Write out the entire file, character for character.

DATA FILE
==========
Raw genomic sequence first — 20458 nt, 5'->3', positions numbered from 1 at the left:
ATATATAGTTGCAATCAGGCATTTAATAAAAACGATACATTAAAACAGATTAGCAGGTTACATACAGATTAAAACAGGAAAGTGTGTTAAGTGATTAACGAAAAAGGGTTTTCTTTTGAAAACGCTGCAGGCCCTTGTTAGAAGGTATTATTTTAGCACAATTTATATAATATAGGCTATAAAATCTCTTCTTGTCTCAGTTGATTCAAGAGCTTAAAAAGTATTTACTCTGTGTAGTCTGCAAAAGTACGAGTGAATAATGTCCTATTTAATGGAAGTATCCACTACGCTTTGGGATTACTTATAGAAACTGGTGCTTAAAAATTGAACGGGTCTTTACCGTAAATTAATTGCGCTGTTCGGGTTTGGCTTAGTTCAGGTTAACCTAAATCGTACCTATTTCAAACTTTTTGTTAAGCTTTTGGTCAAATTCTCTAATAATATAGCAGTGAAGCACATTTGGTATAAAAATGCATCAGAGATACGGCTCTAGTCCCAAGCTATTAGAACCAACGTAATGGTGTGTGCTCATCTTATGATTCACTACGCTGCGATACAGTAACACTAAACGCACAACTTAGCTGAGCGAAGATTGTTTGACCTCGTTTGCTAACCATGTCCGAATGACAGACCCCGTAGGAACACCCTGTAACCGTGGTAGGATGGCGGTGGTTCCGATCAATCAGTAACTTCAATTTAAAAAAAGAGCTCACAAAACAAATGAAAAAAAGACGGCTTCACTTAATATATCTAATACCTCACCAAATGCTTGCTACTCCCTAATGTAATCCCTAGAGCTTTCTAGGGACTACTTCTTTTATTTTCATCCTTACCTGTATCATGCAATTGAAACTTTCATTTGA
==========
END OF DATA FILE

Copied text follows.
Raw genomic sequence first — 20458 nt, 5'->3', positions numbered from 1 at the left:
ATATATAGTTGCAATCAGGCATTTAATAAAAACGATACATTAAAACAGATTAGCAGGTTACATACAGATTAAAACAGGAAAGTGTGTTAAGTGATTAACGAAAAAGGGTTTTCTTTTGAAAACGCTGCAGGCCCTTGTTAGAAGGTATTATTTTAGCACAATTTATATAATATAGGCTATAAAATCTCTTCTTGTCTCAGTTGATTCAAGAGCTTAAAAAGTATTTACTCTGTGTAGTCTGCAAAAGTACGAGTGAATAATGTCCTATTTAATGGAAGTATCCACTACGCTTTGGGATTACTTATAGAAACTGGTGCTTAAAAATTGAACGGGTCTTTACCGTAAATTAATTGCGCTGTTCGGGTTTGGCTTAGTTCAGGTTAACCTAAATCGTACCTATTTCAAACTTTTTGTTAAGCTTTTGGTCAAATTCTCTAATAATATAGCAGTGAAGCACATTTGGTATAAAAATGCATCAGAGATACGGCTCTAGTCCCAAGCTATTAGAACCAACGTAATGGTGTGTGCTCATCTTATGATTCACTACGCTGCGATACAGTAACACTAAACGCACAACTTAGCTGAGCGAAGATTGTTTGACCTCGTTTGCTAACCATGTCCGAATGACAGACCCCGTAGGAACACCCTGTAACCGTGGTAGGATGGCGGTGGTTCCGATCAATCAGTAACTTCAATTTAAAAAAAGAGCTCACAAAACAAATGAAAAAAAGACGGCTTCACTTAATATATCTAATACCTCACCAAATGCTTGCTACTCCCTAATGTAATCCCTAGAGCTTTCTAGGGACTACTTCTTTTATTTTCATCCTTACCTGTATCATGCAATTGAAACTTTCATTTGA